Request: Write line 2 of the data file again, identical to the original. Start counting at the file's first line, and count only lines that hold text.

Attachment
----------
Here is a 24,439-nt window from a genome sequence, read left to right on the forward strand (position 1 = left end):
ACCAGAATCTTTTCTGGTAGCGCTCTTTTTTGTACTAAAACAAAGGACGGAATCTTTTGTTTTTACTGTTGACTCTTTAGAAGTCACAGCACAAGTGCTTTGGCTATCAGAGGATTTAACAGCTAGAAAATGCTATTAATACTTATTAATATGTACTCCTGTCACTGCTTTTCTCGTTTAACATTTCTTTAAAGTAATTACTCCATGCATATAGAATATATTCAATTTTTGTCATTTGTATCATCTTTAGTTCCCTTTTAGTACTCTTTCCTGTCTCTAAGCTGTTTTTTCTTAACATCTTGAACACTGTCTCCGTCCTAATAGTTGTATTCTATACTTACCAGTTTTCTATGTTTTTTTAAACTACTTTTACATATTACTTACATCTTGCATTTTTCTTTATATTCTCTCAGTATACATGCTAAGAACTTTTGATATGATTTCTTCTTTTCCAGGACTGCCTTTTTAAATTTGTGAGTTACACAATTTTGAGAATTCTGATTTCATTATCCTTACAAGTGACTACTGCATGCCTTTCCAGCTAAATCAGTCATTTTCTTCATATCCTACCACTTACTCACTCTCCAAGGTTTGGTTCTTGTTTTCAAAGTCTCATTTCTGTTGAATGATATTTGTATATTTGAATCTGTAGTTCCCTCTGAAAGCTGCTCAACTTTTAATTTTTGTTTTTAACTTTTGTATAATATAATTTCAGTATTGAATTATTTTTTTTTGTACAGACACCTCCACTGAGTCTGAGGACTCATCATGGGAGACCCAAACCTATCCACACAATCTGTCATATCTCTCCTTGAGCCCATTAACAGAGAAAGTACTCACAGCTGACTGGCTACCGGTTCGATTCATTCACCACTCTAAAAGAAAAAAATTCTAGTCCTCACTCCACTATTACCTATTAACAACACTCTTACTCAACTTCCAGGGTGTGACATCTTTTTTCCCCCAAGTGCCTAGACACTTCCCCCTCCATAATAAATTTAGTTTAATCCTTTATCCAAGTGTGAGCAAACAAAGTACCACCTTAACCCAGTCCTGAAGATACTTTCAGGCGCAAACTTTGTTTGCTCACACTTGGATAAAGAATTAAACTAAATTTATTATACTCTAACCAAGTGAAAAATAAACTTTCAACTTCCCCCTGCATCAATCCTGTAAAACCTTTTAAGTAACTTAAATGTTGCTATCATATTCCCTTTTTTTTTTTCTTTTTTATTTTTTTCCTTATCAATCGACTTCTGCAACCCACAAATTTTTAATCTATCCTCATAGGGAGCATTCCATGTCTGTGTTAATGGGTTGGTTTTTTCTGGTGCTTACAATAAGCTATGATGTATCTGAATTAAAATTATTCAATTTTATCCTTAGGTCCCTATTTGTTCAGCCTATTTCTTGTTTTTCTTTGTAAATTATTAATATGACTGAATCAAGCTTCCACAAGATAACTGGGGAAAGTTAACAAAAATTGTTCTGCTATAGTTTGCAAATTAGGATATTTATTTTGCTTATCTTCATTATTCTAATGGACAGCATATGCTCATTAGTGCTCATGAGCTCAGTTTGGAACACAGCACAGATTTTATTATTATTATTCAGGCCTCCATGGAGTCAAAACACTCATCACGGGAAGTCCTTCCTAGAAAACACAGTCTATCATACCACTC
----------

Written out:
ACCAGAATCTTTTCTGGTAGCGCTCTTTTTTGTACTAAAACAAAGGACGGAATCTTTTGTTTTTACTGTTGACTCTTTAGAAGTCACAGCACAAGTGCTTTGGCTATCAGAGGATTTAACAGCTAGAAAATGCTATTAATACTTATTAATATGTACTCCTGTCACTGCTTTTCTCGTTTAACATTTCTTTAAAGTAATTACTCCATGCATATAGAATATATTCAATTTTTGTCATTTGTATCATCTTTAGTTCCCTTTTAGTACTCTTTCCTGTCTCTAAGCTGTTTTTTCTTAACATCTTGAACACTGTCTCCGTCCTAATAGTTGTATTCTATACTTACCAGTTTTCTATGTTTTTTTAAACTACTTTTACATATTACTTACATCTTGCATTTTTCTTTATATTCTCTCAGTATACATGCTAAGAACTTTTGATATGATTTCTTCTTTTCCAGGACTGCCTTTTTAAATTTGTGAGTTACACAATTTTGAGAATTCTGATTTCATTATCCTTACAAGTGACTACTGCATGCCTTTCCAGCTAAATCAGTCATTTTCTTCATATCCTACCACTTACTCACTCTCCAAGGTTTGGTTCTTGTTTTCAAAGTCTCATTTCTGTTGAATGATATTTGTATATTTGAATCTGTAGTTCCCTCTGAAAGCTGCTCAACTTTTAATTTTTGTTTTTAACTTTTGTATAATATAATTTCAGTATTGAATTATTTTTTTTTGTACAGACACCTCCACTGAGTCTGAGGACTCATCATGGGAGACCCAAACCTATCCACACAATCTGTCATATCTCTCCTTGAGCCCATTAACAGAGAAAGTACTCACAGCTGACTGGCTACCGGTTCGATTCATTCACCACTCTAAAAGAAAAAAATTCTAGTCCTCACTCCACTATTACCTATTAACAACACTCTTACTCAACTTCCAGGGTGTGACATCTTTTTTCCCCCAAGTGCCTAGACACTTCCCCCTCCATAATAAATTTAGTTTAATCCTTTATCCAAGTGTGAGCAAACAAAGTACCACCTTAACCCAGTCCTGAAGATACTTTCAGGCGCAAACTTTGTTTGCTCACACTTGGATAAAGAATTAAACTAAATTTATTATACTCTAACCAAGTGAAAAATAAACTTTCAACTTCCCCCTGCATCAATCCTGTAAAACCTTTTAAGTAACTTAAATGTTGCTATCATATTCCCTTTTTTTTTTTCTTTTTTATTTTTTTCCTTATCAATCGACTTCTGCAACCCACAAATTTTTAATCTATCCTCATAGGGAGCATTCCATGTCTGTGTTAATGGGTTGGTTTTTTCTGGTGCTTACAATAAGCTATGATGTATCTGAATTAAAATTATTCAATTTTATCCTTAGGTCCCTATTTGTTCAGCCTATTTCTTGTTTTTCTTTGTAAATTATTAATATGACTGAATCAAGCTTCCACAAGATAACTGGGGAAAGTTAACAAAAATTGTTCTGCTATAGTTTGCAAATTAGGATATTTATTTTGCTTATCTTCATTATTCTAATGGACAGCATATGCTCATTAGTGCTCATGAGCTCAGTTTGGAACACAGCACAGATTTTATTATTATTATTCAGGCCTCCATGGAGTCAAAACACTCATCACGGGAAGTCCTTCCTAGAAAACACAGTCTATCATACCACTC